Spring is coming and Easter is only a few weeks away. Would you like to teach your kids how to dye eggs naturally, using traditional, Old-World dyeing methods?
The book is a great resource for parents and grade-school teachers.
And you can save money, chemicals and packaging by using vegetables such as onion skins and cabbage for color.
Click the picture below and buy this book today
(paperback and Kindle versions):
This post was originally published on April 1, 2013 and updated on March 24, 2020.
This year I wanted to try my hand at coloring eggs for Easter in traditional ways. This bee got into my bonnet several years ago when I visited the Czech Republic at Easter and saw what fantastically beautiful eggs the farm women turned out using onion skins. In researching this method online, I found some other methods to color eggs as well. I even borrowed some ideas from Martha!
So here I show you how I experimented with some natural methods to color Easter eggs, that is, besides buying the Paas kit at the supermarkt.
Coloring eggs with red cabbage, beets and turmeric
First I cleaned the eggs with white vinegar and boiled them. Since my friend gives me free-range, organic brown eggs fresh from the hen, they often have little feathers, straw or even a little chicken poop on them. The vinegar takes care of all that and it also removes the red dye stamp from the ones that come from the supermarket. You can see that I used both white and brown eggs:
Next, I took the darkest, purplest red cabbage ever and chopped it. Then I cooked it down in a pot of water for a couple of hours to extract the color. I strained the cabbage out of the water at the end and let it cool. Then I added some vinegar and salt to complete the dye. My apartment smelled like a traditional German household at that point, what with the cabbage and vinegar reeking in the air!
Next I translated the word ‘turmeric’ into German (it’s Kurkuma) and found some at the local organic market. Turmeric is a beautiful deep yellow spice used in Indian cooking. I put lots of dried turmeric powder into some boiling water along with some vinegar and salt, per Martha’s instructions. So now my apartment smelled like an Indian-food restaurant.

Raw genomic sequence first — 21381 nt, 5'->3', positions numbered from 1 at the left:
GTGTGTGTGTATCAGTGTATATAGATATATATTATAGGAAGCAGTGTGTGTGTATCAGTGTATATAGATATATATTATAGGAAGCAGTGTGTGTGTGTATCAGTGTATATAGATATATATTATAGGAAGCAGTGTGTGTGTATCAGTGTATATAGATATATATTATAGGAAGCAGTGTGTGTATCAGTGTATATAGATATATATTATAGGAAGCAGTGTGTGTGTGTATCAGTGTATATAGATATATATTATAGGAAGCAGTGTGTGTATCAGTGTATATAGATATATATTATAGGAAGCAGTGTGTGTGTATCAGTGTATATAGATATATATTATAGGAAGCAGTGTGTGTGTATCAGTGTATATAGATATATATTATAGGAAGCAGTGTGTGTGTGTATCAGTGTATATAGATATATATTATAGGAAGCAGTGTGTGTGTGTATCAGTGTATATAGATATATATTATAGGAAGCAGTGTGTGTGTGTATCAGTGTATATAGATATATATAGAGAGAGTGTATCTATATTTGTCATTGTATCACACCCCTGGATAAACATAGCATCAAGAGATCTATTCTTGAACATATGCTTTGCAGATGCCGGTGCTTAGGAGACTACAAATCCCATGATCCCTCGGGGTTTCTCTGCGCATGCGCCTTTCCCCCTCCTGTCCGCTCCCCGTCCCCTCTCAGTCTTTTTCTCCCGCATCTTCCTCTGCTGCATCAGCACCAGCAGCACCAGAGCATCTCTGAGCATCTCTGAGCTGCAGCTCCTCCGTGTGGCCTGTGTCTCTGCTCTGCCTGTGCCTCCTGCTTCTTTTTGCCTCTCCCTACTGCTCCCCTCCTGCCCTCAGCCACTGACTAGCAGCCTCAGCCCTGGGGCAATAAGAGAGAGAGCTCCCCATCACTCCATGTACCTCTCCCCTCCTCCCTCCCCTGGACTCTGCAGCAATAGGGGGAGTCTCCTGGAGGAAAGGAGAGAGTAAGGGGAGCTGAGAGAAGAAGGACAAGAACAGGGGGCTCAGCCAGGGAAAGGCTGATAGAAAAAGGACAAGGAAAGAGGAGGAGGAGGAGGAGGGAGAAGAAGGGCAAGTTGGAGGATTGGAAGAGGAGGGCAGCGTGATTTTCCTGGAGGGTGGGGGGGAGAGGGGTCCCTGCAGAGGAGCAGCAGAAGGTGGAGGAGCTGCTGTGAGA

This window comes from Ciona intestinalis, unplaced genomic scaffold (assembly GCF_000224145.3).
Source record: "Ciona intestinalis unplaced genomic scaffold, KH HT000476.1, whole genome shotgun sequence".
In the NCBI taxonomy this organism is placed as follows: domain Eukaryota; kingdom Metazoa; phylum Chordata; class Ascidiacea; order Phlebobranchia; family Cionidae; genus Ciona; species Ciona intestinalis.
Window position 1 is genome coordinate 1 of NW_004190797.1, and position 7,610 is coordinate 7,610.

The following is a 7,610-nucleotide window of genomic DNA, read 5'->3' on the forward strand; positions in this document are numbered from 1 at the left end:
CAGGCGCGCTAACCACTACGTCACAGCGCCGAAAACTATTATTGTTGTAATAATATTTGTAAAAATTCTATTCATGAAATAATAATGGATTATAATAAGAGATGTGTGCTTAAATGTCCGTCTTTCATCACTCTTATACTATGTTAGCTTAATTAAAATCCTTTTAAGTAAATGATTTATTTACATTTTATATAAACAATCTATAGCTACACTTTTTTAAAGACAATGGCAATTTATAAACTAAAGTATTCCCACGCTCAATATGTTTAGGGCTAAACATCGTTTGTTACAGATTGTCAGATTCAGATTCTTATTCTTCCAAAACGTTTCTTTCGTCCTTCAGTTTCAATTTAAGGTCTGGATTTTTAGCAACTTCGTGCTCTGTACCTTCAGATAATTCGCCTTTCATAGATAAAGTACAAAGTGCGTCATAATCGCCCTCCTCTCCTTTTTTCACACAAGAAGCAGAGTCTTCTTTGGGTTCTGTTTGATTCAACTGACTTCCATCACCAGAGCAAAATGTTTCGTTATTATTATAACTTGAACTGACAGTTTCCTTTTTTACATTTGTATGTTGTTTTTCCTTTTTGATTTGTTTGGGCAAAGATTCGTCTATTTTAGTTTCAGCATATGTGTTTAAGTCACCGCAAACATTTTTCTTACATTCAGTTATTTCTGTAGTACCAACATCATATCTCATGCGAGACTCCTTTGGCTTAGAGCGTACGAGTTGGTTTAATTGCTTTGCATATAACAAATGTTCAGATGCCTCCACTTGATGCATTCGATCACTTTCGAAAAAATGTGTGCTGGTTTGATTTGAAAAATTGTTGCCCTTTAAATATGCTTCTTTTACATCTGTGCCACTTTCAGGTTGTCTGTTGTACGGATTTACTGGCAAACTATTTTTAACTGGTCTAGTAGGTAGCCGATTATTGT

Finally, I was lazy and drained off the juice from a jar of red beets instead of chopping some fresh ones and boiling them down, which you can do. So sue me.
Here you can see the cabbage dye on the left in the large bowl, the beet juice in the cup and the turmeric dye in the bowl on the right. Notice the red cabbage juice looks very much like the beet juice:
However, the egg on the left has been in the cabbage dye for a couple of minutes while the egg on the right has been in the beet juice. Notice the huge difference in color! The egg below that has been in the turmeric for a few minutes, too.
I put at least one white egg and one brown egg into each dye and let them sit for several hours. Here is the result. Clockwise from left, an undyed white and brown egg for comparison, four eggs that had been in the cabbage dye at the top, four eggs that were in the turmeric on the right and two eggs from the beet juice dye at the bottom.
Because this was my first try doing this, I’m not sure why the cabbage dye and the turmeric dye formed a thick coat of color on the eggs. I suspect it’s because of the hard German water. However, the coating was easily knicked and scratched. I rubbed it off on a brown and a white egg from each batch. Therefore, you can see two lighter blue eggs at the top and two lighter yellow ones at right. Maybe I shouldn’t have rubbed it off, but it made an interesting color texture. However, when the eggs dried completely, the coating became very stable and much better looking.
And that’s it! Get the book (click the link at the top) for these instructions and also those for using onion skins to color eggs. It’s fascinating!
Here’s a shot of all my eggs from this project:
The brown ones on the left are done with onion skins.
So, happy spring and happy egg coloring!
Photo for No Apparent Reason: